Homeschooling with Learning Styles

Written By: Christina Etchberger, Creator of It’s a Military Life and Homeschool Teacher

What’s your style? Whether you are homeschooling or taking part in online or virtual learning, we all have a style of teaching. Most importantly, our children have different learning styles. When considering how you will or are currently teaching your child, consider whether or not your homeschooling style works well with your child’s way of learning. We will discuss learning styles in more detail in our next post! Here is a fun Learning Style Quiz to learn more about you or your child’s way of learning!

Until then, here are 10 + 1 Homeschooling Styles!

Styles of Homeschooling

  1. Traditional-very similar to the structure and resources of a traditional school, but with the setting at home. Distance Learning, as referenced in TheHomeschoolMom, is a subcategory of the textbook method. Click on the link provided to learn more!
  2. Charlotte Mason-this method is very common and easy to implement. This practice is great for families that have little to no teaching experience. It is child-led and focuses on interests and abilities. This method is commonly used for elementary level, and science and math supplements are needed in addition to this philosophy of teaching. It is a more laid back and hands-on learning experience.
  3. Classical-an approach that is more intensive in regards to learning facts, focusing on literature, with lots of memorization and discussion. It is more rigorous than a typical school system, because of the thoroughness of the curriculum that requires lots of reading. This method is appropriate for all ages, and caters to three stages: grammar, logic, and rhetoric.
  4. Unschooling-children are learning skills while fully immersed in everyday life. In essence, the child is learning from experiences no matter the location-home, nature, museum, or any other place where learning can occur (basically, anywhere!). There is no schedule or set curriculum. Although there is no set curriculum, this method allows learning to happen more organically.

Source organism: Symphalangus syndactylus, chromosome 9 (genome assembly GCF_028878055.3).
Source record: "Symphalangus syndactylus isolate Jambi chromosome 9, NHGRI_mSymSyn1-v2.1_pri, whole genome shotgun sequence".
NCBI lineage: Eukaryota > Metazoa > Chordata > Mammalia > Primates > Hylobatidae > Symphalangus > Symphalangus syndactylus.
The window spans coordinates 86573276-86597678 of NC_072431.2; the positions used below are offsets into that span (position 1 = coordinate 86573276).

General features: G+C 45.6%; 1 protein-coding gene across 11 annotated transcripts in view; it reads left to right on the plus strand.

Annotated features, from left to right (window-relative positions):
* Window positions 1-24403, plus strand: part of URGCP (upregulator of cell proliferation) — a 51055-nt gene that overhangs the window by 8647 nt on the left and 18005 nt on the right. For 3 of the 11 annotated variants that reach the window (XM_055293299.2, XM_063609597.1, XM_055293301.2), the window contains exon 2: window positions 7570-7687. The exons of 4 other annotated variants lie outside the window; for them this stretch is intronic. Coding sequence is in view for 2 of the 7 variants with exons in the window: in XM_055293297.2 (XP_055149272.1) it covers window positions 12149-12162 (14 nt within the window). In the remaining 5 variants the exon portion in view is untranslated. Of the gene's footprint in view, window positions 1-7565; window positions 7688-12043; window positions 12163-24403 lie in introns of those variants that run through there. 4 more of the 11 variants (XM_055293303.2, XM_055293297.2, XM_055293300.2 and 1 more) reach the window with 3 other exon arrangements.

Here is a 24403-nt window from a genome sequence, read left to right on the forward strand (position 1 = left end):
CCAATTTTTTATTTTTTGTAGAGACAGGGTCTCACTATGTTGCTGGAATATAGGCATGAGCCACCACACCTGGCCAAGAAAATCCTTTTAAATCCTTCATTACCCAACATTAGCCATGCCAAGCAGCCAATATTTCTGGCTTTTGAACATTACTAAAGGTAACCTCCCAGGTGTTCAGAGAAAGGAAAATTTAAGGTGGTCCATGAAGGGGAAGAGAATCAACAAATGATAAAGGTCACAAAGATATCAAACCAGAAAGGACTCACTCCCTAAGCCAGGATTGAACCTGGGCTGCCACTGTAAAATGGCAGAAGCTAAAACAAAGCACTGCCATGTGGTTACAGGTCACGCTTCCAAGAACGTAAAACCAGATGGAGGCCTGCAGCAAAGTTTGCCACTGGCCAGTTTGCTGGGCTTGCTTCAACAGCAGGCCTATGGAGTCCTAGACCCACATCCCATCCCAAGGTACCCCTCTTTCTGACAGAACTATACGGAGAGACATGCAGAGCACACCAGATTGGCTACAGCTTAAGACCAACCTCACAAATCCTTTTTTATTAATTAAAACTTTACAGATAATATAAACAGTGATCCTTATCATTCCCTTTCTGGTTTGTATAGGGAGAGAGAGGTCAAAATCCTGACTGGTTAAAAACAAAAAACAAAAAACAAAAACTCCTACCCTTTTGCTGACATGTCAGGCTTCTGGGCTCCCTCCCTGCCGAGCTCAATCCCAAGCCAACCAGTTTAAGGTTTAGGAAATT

5. Schooling at Home-involves a schedule, designated learning space, online programs, and other supplements and learning activities outside the home. Most use a full curriculum, when implementing this way of homeschooling. We currently are using Playing Preschool, in addition to various supplemental online learning resources. This method is what people tend to think of when people refer to “homeschooling”.
  6. Ecletic or Relaxed-a combination of methods with no particular way of homeschooling. Different materials and supplements are used, and is greatly based on what works best for your family and your child’s learning style. Differentiation is prevalent, which allows for individualized instruction and adapting to what your child needs.
  7. Montessori-is a holistic approach to learning, and this method can be implemented into your everyday learning environment. This way of learning is great if you have multiple ages at home, and want your child or children to learn through real world experiences. The schedule is in blocks of time, and is in work centers with multi-sensory experiences.
  8. Unit Studies-if you are wanting to focus on subjects and more topic-centered learning, unit studies is for you! It involves many of the styles already mentioned with hands-on experiences as well as a focus on literature. Read more by visiting TheHomeschoolMom-Insight into using Unit Studies.
  9. Waldorf-this method utilizes subjects, but in a more holistic approach. Activities and experiences, without a textbook, is the focus in the early years. The middle years transition to discovery learning, and upper grades are more centered around real world learning experiences.
  10. Moore Formula-Moore, derived from the philosophies of Raymond and Dorthy Moore, believe that formal education does not need to begin until the child is eight year old, with a focus on play and helping others. The idea is for the child to learn through experiences at home, but also out in the community through service and volunteering. Studying is still apart of this method, but there is no formal schooling.

Our Plus One…

11. Online or Virtual Public School-not a method of homeschooling, but a way of learning designed by your child’s public school school. This is district approved, and focuses on state and common core standards. This involves a program that does not require any curriculum or instructional planning by the family, but involves necessary communication with the school in regards to the child’s progress and potential action plan and documentation if your child requires learning intervention. There are many resources out there if you child needs more supplemental material online, or from your child’s teachers and individual education plan.

For more information on homeschooling and learning at home, check out these helpful resources below:

  • thehomeschoolmom.com-20 years of supporting homeschoolers with great resources about how to get started, curriculum, lesson plans, and printables! The blog also includes advice from experienced homeschooling moms, with additional resources that will help newbies and veteran homeschool teachers.
  • theunexpectedhomeschooler.com-this great resource focuses on how to organize, be more productive, and create a system for your homeschool.
  • thehomeschoolprojectpodcast.com-a great podcast that discusses homeschooling, through the perspective of a family whose mission is to raise well-rounded kids through enriching educational experiences.

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